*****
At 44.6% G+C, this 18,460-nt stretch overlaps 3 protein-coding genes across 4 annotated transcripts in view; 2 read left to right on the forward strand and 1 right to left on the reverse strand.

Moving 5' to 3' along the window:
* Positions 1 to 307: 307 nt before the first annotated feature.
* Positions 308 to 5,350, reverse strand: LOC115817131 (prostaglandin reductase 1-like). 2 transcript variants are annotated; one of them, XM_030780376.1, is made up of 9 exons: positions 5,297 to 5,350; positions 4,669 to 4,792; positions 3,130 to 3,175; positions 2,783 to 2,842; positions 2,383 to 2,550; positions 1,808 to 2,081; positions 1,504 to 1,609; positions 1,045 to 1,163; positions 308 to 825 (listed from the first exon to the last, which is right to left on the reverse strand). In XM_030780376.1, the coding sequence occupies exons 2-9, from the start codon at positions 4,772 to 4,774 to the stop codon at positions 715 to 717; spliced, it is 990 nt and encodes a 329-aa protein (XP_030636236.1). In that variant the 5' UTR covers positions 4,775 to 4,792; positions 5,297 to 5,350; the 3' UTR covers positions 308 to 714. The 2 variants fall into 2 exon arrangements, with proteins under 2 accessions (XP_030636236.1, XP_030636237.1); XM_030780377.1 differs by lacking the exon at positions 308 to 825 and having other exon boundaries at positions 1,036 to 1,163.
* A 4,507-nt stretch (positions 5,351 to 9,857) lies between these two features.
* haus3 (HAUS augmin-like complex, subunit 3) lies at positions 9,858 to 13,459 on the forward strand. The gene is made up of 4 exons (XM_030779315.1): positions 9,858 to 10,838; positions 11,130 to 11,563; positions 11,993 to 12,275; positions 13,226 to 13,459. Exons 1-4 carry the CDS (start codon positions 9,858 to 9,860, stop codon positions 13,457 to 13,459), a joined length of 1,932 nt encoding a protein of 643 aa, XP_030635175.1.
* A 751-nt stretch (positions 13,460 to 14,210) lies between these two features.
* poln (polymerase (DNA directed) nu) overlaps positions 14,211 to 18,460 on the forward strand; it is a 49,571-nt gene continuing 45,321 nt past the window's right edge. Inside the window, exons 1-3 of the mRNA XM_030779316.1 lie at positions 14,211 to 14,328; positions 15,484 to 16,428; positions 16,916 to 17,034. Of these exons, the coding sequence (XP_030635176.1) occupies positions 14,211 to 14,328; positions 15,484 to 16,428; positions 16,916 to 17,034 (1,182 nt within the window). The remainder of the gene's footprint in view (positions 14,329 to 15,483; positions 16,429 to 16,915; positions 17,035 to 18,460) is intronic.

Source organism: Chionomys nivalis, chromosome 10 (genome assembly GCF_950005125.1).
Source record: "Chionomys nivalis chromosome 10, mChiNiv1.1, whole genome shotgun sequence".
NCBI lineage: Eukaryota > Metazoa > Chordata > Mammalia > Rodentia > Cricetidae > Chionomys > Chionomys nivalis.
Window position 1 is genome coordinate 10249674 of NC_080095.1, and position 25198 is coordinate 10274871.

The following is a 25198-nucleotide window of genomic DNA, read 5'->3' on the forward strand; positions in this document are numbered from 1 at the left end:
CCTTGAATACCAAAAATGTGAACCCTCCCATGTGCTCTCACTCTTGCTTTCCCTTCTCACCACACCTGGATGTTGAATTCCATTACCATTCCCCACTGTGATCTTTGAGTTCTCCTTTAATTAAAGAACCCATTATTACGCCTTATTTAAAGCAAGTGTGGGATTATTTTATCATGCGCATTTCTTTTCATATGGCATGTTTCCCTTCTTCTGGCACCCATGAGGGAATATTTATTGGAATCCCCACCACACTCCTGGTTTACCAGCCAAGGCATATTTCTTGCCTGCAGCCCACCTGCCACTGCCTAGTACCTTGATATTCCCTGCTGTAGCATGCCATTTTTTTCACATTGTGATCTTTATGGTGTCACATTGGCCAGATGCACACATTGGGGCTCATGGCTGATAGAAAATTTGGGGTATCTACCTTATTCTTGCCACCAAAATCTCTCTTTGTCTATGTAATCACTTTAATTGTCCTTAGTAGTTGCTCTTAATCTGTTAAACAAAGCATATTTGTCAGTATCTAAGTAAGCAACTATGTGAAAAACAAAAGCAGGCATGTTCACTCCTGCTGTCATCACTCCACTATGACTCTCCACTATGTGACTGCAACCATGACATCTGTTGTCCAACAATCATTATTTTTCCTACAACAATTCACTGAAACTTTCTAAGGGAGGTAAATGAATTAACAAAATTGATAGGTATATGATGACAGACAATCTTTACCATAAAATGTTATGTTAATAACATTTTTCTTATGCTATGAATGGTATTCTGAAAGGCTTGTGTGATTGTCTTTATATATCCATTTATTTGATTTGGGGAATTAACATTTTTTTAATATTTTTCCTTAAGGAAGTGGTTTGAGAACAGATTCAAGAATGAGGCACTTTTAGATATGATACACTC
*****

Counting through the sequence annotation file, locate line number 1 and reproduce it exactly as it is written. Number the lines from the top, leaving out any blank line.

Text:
At 44.6% G+C, this 18,460-nt stretch overlaps 3 protein-coding genes across 4 annotated transcripts in view; 2 read left to right on the forward strand and 1 right to left on the reverse strand.